Axolotl in exhibit

Axolotl

Scientific Name

Ambystoma mexicanum

Class

Amphibia

Order

Caudata

Range

Lake Xochimilco in Mexico

Habitat

Freshwater lakes and water channels

Estimated Wild Population

Less than 100
Axolotl in exhibit
IUCN Conservation Status: Critically Endangered IUCN Conservation Status: Critically Endangered

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Physical Description

Axolotls are salamanders with feathery gills and finned tails that help with swimming. Some are covered with vivid colors and others are pure white, and adults can reach up to one foot in length. Females have a rounder body than males. These amphibians prefer a solitary lifestyle but are active throughout the day and night. They sit near the top of the food chain in their natural habitat, second only to an introduced invasive species, and will eat anything from fish to arthropods.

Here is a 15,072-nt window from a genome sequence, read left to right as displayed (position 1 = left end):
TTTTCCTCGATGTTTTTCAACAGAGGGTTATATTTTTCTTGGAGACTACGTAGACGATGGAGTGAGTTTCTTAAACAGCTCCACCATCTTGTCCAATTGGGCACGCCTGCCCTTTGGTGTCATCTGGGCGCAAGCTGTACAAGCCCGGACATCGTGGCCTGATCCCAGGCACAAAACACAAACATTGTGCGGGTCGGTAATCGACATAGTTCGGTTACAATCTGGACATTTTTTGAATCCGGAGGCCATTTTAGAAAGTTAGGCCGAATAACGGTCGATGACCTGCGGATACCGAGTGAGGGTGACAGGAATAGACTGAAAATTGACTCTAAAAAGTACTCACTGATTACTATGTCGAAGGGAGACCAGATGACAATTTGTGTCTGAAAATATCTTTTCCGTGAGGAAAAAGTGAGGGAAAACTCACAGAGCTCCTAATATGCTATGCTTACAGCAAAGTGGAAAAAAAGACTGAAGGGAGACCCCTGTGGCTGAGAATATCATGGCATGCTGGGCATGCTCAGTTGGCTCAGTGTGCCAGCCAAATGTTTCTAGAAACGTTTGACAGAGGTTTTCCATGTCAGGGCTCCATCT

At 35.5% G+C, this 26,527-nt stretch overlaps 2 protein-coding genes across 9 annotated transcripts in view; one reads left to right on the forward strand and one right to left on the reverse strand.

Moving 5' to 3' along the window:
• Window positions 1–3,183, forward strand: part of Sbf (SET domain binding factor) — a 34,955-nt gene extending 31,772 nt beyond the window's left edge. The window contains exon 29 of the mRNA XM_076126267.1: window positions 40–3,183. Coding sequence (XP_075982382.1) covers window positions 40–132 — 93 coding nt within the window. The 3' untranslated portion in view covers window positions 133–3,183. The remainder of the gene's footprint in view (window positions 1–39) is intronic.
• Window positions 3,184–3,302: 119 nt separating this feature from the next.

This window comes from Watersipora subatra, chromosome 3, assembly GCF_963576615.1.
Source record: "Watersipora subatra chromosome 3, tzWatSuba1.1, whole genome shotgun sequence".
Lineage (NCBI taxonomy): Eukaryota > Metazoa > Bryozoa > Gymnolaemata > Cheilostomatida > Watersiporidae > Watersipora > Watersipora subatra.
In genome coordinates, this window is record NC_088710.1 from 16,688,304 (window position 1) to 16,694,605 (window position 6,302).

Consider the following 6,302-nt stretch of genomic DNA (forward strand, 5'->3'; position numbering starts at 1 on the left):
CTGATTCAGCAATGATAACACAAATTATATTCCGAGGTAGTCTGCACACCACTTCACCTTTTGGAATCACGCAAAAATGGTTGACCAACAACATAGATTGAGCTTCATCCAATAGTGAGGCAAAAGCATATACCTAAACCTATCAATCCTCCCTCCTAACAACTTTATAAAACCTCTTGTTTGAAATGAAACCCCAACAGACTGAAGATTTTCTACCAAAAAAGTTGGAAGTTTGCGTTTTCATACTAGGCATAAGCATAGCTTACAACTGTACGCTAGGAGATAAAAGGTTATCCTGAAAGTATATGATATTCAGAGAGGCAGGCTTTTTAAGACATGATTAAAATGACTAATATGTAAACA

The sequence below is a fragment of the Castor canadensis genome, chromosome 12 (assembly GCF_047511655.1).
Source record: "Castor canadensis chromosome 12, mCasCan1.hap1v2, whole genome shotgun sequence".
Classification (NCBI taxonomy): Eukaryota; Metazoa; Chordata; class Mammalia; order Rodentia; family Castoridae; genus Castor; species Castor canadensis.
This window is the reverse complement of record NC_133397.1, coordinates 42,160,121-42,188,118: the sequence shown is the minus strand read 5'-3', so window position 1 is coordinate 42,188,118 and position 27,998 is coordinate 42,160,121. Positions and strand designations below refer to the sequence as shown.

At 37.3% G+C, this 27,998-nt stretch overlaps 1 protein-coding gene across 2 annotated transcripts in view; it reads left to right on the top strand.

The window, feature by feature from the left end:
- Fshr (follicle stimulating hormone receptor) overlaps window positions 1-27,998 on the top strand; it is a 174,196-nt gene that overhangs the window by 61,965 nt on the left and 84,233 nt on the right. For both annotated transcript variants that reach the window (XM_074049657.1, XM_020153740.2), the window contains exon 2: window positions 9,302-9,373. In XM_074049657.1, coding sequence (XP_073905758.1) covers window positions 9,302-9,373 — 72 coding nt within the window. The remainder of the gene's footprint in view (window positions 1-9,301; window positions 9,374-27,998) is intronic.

Interesting Fact 1

Axolotls have an elaborate courtship ritual that involves nudging and "dancing" in a circular motion.

Interesting Fact 2

They communicate using visual and chemical cue, and can even detect electric fields.

Interesting Fact 3

These salamanders were once native to two Mexican lakes, Lake Chalco and Lake Xochimilco. However, humans drained Lake Chalco to prevent flooding, and axolotls are now confined to only Lake Xochimilco.

Animal Care staff working with seal

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